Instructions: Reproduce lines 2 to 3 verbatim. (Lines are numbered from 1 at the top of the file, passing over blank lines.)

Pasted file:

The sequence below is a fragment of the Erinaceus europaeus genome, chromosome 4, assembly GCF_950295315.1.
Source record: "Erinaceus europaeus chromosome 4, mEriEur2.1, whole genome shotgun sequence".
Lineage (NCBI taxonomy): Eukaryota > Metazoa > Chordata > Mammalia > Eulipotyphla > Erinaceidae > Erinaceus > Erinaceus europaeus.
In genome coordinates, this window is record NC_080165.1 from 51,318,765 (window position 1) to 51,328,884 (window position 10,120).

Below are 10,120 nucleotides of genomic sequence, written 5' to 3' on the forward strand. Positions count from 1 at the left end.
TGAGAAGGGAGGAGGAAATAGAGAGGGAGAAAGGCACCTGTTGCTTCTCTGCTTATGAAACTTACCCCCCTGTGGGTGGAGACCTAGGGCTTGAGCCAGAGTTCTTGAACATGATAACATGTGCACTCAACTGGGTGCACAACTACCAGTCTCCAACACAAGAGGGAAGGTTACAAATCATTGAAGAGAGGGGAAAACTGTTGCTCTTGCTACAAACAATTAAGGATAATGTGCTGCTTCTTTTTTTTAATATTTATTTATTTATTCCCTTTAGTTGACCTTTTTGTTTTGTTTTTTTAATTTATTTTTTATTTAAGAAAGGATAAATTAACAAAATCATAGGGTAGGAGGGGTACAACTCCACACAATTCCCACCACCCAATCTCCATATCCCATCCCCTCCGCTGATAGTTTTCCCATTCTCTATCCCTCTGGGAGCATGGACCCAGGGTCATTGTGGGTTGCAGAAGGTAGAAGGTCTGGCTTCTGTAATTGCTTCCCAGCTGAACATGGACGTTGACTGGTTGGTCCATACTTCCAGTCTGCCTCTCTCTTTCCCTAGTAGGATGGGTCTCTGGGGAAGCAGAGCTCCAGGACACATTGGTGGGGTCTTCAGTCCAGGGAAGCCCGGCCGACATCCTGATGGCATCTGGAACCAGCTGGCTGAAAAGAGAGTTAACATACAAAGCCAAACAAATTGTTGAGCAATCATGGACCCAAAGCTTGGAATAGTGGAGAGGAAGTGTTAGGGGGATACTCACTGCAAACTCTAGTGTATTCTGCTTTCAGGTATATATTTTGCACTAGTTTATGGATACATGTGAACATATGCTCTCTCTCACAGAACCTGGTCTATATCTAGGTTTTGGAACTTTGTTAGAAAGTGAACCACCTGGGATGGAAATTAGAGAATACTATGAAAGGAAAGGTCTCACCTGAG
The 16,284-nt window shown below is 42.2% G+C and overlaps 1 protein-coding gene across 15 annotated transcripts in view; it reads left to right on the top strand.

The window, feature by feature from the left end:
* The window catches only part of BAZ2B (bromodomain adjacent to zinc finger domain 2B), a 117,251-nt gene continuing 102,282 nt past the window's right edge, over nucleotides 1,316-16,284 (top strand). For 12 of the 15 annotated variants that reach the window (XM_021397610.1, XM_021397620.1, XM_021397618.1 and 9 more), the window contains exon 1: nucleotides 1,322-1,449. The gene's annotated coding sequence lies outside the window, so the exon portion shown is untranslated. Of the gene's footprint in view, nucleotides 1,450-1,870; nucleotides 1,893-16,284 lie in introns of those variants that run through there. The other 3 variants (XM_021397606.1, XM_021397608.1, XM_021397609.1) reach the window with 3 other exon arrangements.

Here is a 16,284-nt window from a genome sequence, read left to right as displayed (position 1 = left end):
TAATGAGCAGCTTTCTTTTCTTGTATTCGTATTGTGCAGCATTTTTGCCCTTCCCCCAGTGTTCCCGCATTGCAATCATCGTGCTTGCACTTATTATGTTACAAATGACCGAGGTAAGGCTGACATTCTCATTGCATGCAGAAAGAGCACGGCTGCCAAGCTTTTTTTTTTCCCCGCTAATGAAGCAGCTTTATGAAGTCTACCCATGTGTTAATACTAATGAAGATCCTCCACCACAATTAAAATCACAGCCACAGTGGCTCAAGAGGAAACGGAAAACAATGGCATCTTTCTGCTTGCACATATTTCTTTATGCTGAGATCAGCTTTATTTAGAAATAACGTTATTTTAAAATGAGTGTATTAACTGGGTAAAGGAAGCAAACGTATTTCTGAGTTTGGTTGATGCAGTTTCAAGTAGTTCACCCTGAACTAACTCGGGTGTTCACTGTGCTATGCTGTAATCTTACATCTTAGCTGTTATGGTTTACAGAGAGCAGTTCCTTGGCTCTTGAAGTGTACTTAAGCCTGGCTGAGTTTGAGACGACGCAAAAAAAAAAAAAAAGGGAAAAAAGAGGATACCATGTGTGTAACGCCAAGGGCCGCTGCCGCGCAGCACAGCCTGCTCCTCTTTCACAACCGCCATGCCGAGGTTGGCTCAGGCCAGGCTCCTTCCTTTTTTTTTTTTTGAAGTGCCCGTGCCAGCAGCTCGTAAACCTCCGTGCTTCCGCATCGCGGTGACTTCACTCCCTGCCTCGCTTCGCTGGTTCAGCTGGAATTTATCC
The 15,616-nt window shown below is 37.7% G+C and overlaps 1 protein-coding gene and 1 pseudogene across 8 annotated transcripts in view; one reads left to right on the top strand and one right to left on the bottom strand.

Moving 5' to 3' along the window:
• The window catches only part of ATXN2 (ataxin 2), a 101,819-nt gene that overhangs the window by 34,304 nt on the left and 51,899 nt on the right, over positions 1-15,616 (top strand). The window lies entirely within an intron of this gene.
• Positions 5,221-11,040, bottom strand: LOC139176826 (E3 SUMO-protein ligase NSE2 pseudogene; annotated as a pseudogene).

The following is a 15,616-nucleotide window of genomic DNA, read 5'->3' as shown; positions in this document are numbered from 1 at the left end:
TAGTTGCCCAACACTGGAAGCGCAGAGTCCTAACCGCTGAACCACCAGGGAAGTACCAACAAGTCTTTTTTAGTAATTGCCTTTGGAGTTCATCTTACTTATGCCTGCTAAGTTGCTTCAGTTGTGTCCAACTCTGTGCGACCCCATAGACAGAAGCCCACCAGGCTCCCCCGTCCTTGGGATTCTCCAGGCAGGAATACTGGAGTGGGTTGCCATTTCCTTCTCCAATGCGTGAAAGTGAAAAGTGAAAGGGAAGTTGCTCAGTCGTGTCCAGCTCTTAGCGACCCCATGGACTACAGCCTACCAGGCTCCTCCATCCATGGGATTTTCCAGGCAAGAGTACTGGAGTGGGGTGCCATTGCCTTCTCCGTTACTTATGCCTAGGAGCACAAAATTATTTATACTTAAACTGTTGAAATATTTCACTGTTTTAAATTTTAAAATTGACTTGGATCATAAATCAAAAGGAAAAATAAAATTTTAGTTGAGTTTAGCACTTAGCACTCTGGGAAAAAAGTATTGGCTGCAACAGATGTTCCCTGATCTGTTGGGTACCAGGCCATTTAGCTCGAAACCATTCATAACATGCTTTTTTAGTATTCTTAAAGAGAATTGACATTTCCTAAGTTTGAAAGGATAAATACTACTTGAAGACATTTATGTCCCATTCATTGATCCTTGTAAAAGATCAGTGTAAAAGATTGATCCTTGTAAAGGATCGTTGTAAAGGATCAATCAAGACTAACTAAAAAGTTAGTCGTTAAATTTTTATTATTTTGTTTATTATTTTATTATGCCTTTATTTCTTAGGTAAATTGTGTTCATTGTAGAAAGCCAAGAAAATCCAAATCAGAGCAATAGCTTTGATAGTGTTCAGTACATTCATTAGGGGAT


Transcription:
Source record: "Erinaceus europaeus chromosome 4, mEriEur2.1, whole genome shotgun sequence".
Lineage (NCBI taxonomy): Eukaryota > Metazoa > Chordata > Mammalia > Eulipotyphla > Erinaceidae > Erinaceus > Erinaceus europaeus.